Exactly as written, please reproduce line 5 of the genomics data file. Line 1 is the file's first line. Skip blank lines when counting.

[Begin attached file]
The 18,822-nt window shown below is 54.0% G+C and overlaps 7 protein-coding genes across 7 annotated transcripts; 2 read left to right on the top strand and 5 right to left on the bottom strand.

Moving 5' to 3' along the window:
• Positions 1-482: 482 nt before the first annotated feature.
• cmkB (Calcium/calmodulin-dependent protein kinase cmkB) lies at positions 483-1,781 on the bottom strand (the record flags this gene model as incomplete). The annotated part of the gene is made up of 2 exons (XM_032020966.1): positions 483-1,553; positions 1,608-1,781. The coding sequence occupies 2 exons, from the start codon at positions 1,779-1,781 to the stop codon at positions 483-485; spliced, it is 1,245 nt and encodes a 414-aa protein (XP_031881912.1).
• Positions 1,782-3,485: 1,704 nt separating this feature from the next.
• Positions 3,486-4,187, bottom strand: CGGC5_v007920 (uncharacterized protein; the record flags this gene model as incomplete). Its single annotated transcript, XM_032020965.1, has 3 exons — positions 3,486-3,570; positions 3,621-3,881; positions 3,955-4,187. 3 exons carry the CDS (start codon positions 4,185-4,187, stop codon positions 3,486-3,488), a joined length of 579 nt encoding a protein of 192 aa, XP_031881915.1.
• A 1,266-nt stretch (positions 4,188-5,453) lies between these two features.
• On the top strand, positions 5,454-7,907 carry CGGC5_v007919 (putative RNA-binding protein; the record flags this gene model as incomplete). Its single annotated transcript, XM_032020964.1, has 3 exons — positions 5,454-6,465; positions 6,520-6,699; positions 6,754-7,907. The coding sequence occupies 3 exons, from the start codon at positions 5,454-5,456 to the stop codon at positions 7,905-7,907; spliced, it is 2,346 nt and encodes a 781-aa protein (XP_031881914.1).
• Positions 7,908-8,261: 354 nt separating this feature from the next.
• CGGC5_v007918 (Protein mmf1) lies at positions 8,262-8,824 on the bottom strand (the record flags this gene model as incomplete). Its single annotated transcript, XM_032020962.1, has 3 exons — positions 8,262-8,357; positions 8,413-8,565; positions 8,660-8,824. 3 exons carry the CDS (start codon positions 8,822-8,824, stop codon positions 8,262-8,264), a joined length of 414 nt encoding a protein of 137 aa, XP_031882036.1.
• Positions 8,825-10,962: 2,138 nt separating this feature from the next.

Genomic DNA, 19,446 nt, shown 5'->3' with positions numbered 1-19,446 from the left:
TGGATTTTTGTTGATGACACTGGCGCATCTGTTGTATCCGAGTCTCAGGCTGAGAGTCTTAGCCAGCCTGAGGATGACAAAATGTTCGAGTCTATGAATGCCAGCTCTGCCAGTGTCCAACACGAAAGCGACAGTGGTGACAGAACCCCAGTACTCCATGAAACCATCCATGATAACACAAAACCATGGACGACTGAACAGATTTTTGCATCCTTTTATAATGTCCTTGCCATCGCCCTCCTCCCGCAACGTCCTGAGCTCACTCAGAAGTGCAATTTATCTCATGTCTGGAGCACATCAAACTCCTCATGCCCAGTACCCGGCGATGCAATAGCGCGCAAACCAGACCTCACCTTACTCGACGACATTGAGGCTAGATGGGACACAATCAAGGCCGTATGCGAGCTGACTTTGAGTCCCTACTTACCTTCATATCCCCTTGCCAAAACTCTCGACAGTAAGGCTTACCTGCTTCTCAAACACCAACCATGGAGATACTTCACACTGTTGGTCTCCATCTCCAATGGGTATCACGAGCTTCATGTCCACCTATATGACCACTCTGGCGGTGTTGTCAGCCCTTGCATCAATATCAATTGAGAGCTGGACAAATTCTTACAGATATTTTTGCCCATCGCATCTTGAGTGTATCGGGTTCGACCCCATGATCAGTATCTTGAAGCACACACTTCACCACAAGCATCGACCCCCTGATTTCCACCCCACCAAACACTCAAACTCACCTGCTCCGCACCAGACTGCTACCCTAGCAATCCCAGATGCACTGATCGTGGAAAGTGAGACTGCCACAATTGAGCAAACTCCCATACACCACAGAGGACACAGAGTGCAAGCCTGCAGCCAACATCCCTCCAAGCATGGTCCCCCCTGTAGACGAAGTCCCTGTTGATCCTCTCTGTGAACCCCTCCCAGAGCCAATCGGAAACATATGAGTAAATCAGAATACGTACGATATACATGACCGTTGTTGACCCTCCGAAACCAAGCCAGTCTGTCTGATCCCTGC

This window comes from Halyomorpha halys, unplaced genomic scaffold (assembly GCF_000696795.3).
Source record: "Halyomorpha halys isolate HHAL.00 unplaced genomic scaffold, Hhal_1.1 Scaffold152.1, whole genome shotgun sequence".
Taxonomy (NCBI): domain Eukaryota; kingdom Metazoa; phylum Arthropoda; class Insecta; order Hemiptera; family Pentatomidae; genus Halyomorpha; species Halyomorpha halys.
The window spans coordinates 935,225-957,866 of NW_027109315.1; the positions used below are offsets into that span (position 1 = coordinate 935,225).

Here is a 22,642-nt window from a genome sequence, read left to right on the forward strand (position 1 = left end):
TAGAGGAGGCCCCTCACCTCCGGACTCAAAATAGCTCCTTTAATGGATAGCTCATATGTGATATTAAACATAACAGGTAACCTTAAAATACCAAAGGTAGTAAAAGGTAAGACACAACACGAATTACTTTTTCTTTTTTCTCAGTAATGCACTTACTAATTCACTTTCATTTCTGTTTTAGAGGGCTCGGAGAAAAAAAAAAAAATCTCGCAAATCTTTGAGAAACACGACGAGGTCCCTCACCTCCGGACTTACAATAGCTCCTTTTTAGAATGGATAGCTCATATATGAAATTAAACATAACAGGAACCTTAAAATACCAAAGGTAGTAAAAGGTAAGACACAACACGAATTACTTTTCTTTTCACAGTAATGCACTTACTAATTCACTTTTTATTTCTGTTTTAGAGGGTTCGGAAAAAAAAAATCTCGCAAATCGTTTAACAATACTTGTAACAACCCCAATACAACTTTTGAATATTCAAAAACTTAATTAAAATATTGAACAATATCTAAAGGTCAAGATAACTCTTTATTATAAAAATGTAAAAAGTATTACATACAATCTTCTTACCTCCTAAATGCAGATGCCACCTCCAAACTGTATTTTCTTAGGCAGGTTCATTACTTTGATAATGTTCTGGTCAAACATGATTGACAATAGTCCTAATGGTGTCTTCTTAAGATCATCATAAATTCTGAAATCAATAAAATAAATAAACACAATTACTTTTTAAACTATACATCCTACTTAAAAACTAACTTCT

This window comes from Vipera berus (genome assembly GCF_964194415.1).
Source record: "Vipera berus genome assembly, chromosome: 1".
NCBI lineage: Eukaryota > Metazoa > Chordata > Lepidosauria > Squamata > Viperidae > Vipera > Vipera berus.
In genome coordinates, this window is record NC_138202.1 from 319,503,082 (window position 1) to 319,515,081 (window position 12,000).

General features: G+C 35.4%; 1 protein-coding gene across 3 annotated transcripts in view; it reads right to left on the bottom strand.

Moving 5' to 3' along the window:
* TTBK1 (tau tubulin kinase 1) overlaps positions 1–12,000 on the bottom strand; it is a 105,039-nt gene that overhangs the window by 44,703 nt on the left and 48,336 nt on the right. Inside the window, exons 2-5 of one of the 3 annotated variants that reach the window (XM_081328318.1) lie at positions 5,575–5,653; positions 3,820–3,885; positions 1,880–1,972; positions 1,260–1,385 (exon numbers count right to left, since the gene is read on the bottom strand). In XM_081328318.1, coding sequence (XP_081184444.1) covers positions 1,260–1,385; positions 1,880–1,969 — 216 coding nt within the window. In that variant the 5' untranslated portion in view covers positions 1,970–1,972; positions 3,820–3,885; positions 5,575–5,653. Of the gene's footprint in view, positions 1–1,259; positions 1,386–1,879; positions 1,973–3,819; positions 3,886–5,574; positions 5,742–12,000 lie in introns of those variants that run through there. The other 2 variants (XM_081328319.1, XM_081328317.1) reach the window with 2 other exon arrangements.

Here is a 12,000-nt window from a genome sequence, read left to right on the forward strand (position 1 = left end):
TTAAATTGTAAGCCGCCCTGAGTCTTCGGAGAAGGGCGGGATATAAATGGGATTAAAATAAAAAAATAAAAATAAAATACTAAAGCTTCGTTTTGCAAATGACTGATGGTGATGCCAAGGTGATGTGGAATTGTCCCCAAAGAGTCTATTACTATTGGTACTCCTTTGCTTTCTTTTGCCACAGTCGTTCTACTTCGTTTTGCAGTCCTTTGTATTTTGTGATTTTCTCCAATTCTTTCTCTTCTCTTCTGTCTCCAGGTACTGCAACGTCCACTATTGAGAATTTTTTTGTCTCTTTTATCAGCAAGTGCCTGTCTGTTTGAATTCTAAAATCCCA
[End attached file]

• Positions 1,782-3,485: 1,704 nt separating this feature from the next.